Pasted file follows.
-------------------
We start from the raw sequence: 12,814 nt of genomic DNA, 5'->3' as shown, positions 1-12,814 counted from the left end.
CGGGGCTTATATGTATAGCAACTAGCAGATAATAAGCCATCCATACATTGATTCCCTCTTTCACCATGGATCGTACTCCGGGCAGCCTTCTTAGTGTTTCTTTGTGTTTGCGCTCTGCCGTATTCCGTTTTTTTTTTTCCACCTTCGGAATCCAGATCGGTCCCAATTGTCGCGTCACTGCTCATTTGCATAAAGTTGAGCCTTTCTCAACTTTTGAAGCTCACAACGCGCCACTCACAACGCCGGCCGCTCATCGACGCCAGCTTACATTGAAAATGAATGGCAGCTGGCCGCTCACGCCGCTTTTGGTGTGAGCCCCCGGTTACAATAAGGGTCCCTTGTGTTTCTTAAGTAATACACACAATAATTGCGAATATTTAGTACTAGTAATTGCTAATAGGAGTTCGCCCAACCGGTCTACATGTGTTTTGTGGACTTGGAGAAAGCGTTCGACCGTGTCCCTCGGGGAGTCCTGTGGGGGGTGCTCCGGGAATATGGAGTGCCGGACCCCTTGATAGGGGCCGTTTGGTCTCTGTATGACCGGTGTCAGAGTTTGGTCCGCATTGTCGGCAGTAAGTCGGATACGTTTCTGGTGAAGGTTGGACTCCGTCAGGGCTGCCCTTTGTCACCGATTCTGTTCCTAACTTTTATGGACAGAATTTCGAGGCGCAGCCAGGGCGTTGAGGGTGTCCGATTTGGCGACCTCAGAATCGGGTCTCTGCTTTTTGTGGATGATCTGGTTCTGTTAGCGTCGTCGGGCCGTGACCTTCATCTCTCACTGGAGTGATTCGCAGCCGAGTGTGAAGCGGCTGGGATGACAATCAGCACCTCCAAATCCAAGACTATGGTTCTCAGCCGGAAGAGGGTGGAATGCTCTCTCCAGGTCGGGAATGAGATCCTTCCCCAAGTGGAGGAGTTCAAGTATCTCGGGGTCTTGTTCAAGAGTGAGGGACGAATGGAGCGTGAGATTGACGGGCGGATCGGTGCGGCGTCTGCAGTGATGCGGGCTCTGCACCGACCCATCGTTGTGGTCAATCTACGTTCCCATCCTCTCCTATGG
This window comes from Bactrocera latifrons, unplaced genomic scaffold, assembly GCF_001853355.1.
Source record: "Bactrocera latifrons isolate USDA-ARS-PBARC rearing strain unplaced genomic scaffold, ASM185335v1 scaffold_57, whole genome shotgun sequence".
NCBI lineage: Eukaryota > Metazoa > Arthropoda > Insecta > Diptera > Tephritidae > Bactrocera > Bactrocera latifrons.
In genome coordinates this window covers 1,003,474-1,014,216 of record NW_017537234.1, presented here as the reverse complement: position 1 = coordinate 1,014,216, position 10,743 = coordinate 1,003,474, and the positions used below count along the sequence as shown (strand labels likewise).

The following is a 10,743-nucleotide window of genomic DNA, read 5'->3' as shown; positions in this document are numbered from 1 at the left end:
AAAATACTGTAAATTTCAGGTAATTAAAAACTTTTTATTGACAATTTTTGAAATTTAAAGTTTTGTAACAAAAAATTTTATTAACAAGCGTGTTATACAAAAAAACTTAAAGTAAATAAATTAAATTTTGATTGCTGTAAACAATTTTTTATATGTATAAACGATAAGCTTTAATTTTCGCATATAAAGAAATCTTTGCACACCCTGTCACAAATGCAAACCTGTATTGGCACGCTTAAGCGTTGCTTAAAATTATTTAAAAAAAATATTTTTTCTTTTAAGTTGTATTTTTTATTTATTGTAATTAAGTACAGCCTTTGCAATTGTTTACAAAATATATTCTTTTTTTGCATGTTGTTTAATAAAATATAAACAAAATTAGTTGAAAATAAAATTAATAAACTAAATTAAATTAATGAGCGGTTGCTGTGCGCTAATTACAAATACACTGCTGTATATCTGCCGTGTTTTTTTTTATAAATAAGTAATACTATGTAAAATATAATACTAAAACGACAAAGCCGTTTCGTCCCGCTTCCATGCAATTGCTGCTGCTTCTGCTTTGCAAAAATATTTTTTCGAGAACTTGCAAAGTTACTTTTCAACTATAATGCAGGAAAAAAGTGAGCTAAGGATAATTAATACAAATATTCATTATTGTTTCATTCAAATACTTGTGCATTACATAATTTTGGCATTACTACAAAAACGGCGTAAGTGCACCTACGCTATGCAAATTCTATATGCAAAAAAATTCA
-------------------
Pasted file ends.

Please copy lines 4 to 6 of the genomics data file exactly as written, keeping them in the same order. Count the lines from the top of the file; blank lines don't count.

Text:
Source record: "Bactrocera latifrons isolate USDA-ARS-PBARC rearing strain unplaced genomic scaffold, ASM185335v1 scaffold_57, whole genome shotgun sequence".
NCBI lineage: Eukaryota > Metazoa > Arthropoda > Insecta > Diptera > Tephritidae > Bactrocera > Bactrocera latifrons.
In genome coordinates this window covers 1,003,474-1,014,216 of record NW_017537234.1, presented here as the reverse complement: position 1 = coordinate 1,014,216, position 10,743 = coordinate 1,003,474, and the positions used below count along the sequence as shown (strand labels likewise).